Harsh J

Memoirs of a QWERTY Keyboard

A less known thing about cloning git repositories


When you’re heading out to give back something to the world by cloning out repositories of code hosted by beautiful git servers around the world and making edits to it in order to submit a clean patch, you might wonder sometimes: Why on earth does cloning repositories take SO much time?

Well the answer is that a proper clone will fetch all changes that were ever made in the project’s history, and you areĀ receivingĀ all of that into your clone.

While this is okay with new projects you’re butting into, it might take a ridiculous amount of time when you’re cloning something that’s been for a long time and has ALL its history intact (for reasons best known by their true developers :))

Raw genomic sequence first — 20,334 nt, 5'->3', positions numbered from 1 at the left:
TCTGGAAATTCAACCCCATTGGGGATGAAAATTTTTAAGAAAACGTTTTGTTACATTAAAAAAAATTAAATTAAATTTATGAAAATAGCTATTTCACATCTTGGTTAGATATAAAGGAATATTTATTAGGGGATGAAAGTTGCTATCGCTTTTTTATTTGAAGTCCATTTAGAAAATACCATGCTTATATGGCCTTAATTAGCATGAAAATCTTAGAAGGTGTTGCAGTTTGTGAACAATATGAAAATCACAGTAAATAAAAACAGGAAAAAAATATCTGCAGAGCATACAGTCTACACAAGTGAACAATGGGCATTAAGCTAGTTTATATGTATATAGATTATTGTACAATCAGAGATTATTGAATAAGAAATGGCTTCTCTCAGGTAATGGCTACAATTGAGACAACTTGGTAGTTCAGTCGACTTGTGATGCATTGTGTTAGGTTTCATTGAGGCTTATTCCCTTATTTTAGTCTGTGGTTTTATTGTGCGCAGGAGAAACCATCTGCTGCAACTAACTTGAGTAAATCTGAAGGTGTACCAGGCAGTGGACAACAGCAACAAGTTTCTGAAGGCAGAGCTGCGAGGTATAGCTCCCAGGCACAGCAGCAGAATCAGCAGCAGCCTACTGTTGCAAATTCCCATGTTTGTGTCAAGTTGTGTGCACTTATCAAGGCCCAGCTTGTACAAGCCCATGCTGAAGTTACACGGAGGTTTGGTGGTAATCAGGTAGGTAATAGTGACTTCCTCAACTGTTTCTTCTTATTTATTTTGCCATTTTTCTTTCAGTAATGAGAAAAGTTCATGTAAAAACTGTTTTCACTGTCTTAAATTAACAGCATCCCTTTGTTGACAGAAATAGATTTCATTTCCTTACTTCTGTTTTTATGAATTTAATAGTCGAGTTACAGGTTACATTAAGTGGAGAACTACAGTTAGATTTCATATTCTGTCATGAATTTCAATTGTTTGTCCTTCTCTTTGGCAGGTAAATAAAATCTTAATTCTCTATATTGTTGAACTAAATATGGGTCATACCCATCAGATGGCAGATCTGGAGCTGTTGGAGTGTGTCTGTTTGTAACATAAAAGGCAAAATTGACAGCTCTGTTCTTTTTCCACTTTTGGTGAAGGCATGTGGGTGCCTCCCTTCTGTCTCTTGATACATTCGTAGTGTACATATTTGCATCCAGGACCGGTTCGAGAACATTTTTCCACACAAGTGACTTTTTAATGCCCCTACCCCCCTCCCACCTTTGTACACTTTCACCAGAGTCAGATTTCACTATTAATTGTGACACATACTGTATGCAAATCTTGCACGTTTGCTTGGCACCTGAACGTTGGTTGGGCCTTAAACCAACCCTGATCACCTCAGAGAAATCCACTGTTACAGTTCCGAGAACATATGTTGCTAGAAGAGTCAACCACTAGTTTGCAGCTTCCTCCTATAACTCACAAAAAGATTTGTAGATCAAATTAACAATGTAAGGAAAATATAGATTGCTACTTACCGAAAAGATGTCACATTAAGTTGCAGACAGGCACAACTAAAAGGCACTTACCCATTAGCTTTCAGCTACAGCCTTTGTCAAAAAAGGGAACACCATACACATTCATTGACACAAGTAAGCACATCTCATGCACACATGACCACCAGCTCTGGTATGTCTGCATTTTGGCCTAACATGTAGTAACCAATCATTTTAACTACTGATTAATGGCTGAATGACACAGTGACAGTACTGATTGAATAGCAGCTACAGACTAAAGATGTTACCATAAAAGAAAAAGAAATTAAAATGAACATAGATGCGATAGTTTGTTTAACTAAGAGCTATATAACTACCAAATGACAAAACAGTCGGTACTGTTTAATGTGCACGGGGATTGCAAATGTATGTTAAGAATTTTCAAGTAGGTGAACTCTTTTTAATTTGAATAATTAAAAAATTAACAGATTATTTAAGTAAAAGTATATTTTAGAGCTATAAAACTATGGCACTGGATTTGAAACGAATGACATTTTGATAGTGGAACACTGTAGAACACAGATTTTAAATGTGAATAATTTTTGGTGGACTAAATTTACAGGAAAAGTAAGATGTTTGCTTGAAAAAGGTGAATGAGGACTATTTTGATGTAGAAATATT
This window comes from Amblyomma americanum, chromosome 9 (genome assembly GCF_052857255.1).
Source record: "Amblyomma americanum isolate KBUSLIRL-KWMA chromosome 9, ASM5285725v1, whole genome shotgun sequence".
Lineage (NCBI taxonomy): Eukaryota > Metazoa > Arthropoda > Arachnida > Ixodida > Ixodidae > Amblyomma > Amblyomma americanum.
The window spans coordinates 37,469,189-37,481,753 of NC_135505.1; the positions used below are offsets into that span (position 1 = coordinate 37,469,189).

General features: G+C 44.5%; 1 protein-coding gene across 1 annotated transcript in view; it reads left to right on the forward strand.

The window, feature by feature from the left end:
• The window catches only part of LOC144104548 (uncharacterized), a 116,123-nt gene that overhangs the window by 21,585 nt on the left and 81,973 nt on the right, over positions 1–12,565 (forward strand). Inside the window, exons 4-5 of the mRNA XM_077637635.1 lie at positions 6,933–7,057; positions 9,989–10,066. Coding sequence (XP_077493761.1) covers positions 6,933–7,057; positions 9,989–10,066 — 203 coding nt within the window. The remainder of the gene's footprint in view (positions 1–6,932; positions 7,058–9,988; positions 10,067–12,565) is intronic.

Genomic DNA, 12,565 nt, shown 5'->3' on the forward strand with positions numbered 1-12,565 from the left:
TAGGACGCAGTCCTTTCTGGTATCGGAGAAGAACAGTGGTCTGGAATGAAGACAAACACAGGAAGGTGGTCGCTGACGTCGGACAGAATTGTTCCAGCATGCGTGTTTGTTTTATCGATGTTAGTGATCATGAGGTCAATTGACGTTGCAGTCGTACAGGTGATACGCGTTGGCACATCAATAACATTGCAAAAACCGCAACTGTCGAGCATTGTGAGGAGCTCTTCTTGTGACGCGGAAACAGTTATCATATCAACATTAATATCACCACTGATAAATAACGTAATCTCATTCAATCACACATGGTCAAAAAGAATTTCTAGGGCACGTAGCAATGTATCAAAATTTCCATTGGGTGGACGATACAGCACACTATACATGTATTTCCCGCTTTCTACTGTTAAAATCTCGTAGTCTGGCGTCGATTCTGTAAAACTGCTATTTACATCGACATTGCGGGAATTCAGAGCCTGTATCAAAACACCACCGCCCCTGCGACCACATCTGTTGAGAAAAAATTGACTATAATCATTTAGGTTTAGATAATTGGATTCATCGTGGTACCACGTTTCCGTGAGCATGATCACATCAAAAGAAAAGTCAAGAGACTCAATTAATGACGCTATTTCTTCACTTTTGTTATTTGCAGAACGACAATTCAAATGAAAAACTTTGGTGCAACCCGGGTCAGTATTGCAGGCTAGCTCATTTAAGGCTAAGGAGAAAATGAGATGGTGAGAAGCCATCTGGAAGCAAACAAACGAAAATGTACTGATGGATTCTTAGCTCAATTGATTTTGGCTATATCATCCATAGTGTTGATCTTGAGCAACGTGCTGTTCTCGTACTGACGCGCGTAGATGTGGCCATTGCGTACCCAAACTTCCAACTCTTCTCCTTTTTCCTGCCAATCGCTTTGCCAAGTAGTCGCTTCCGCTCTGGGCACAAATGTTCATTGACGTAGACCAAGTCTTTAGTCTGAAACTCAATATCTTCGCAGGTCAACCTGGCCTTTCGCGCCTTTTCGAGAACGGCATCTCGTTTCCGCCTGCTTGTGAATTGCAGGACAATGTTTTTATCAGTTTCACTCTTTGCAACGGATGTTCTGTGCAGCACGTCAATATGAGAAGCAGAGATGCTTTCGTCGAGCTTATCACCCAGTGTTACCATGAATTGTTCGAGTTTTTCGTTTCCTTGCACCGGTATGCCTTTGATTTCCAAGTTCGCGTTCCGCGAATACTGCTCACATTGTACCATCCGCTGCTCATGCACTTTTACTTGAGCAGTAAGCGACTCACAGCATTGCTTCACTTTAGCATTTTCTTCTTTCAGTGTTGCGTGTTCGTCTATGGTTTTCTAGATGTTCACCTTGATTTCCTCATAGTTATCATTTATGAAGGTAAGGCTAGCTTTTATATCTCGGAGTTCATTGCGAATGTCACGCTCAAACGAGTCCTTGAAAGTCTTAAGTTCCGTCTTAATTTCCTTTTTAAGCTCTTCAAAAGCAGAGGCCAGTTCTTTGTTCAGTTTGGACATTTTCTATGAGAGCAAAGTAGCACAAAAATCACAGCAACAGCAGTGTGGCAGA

If your contribution is going to be a simple quick-patch-and-go-smile (which is perfectly fine, if you ask me – all form of contributions are great!) you should use this lesser known option of git-clone called depth.

Use a clone command as so, for example:

# Use the -depth=n option with a small number, to fetch only those many changes
# counting backwards from HEAD.
git clone git://github.com/QwertyManiac/avroutils.git --depth=1

This will fetch only the HEAD of the repository as part of the objects download. Your download size and time would be greatly reduced thus.

Do note, however, that you may not be able to clone from this copy, nor pull or push from/to it. These form of clones are called ‘shallow clones’. Read more upon it here if you may want to.

Written by Harsh

August 29th, 2010 at 11:00 pm

Posted in Personal

2 Responses to 'A less known thing about cloning git repositories'

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  1. Yeah, good tip if you are not a contributor and looking to just poke around the code.


    30 Aug 10 at 1:26 pm

  2. I would not say this is a good way to poke around the code, project history with commit messages helps speed that process up too.


    30 Aug 10 at 7:35 pm

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